This review may contain spoilers. I can handle the truth.
Travis Lytle’s review published on Letterboxd:
This review may contain spoilers.
To say that "Shame" is a film about sex addiction, is to miss its true meaning. "Shame" is about disconnection and distance. It is about a man who recoils at meaningful human connection. It is about a man whose emotional and physical functioning breaks down if he does not run, sometimes literally, from even the possibility of actual, purposeful interaction.
Ironically, it is through sex, and the emotional and physical release of orgasm, that he keeps his walls from messy, human interaction at their highest.
Cinematically, we are kept at a distance from "Shame's" protagonist, Michael Fassbender's Brandon. Shots are chosen so that we are never too close to him, as if that would be uncomfortable for us; we know it would be uncomfortable for Brandon. Shots, even costumes, are bathed in melancholy grays and ambers; we are watching ice that will not melt.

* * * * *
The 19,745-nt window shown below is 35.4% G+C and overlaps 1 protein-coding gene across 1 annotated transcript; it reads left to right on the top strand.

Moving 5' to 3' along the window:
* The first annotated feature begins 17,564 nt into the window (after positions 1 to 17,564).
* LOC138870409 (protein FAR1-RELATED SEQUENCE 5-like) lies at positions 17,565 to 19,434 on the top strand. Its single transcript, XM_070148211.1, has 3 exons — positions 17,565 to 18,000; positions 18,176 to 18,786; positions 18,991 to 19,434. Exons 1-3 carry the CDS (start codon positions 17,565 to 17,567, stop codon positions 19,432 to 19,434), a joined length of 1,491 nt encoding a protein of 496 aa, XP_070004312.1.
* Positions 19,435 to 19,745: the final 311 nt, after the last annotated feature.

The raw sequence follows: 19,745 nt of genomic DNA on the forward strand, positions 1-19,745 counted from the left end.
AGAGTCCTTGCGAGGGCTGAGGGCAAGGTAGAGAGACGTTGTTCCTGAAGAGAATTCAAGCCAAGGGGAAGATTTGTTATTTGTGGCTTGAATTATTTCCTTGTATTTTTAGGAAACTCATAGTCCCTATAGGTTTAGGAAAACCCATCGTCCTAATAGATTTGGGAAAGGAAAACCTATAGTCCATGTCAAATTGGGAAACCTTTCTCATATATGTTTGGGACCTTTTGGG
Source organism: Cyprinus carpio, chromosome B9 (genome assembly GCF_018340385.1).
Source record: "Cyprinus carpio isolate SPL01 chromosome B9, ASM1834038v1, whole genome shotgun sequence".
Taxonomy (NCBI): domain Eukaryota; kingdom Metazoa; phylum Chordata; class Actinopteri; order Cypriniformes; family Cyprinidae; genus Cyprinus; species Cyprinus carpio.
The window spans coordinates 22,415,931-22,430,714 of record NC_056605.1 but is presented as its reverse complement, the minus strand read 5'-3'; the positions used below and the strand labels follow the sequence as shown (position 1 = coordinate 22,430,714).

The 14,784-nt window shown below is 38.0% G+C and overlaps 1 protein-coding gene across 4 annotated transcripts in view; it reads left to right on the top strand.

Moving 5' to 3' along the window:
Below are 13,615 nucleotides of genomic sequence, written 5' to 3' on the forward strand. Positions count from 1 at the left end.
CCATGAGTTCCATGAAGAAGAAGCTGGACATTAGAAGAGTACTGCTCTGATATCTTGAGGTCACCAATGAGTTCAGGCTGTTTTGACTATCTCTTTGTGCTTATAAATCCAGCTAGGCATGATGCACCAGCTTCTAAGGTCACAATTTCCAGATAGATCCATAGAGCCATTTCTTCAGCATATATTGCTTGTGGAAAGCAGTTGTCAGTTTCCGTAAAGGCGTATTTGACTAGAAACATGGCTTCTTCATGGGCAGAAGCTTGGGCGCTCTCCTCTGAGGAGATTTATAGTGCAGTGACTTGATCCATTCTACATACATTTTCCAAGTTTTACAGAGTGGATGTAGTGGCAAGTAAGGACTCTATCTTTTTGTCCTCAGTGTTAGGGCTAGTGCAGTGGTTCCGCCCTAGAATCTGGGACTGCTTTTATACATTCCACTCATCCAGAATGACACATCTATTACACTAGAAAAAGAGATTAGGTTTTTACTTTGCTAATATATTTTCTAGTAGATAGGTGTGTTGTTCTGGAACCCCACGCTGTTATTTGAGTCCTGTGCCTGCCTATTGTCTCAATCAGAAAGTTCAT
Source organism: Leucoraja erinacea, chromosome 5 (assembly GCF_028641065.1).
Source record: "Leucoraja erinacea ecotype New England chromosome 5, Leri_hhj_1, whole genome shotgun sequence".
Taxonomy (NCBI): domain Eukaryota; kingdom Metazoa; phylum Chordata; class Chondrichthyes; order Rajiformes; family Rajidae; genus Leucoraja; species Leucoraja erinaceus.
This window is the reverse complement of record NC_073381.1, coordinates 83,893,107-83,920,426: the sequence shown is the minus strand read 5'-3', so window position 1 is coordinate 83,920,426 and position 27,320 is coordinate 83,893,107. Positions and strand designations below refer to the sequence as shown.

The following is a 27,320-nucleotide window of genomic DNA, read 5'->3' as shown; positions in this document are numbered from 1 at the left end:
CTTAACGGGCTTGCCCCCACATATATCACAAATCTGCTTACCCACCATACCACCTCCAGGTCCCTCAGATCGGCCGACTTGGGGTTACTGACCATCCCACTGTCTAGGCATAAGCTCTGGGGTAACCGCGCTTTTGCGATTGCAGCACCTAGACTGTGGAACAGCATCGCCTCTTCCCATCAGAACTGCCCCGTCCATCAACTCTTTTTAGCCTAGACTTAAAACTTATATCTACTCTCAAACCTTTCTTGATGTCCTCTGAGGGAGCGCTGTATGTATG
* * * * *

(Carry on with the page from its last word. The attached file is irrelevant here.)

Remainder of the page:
Fassbender is brilliant as Brandon, communicating the pain of a wounded animal through nuanced facial expressions and allowing us glimpses of what might be going on behind his eyes; but "Shame's" narrative beats are all-too obvious. "Shame" works when we disregard the need for a classic narrative and we pay attention to character, as its primary funtion is as a character study and a portrait of addiction hiding a need to be as far from other humans as possible.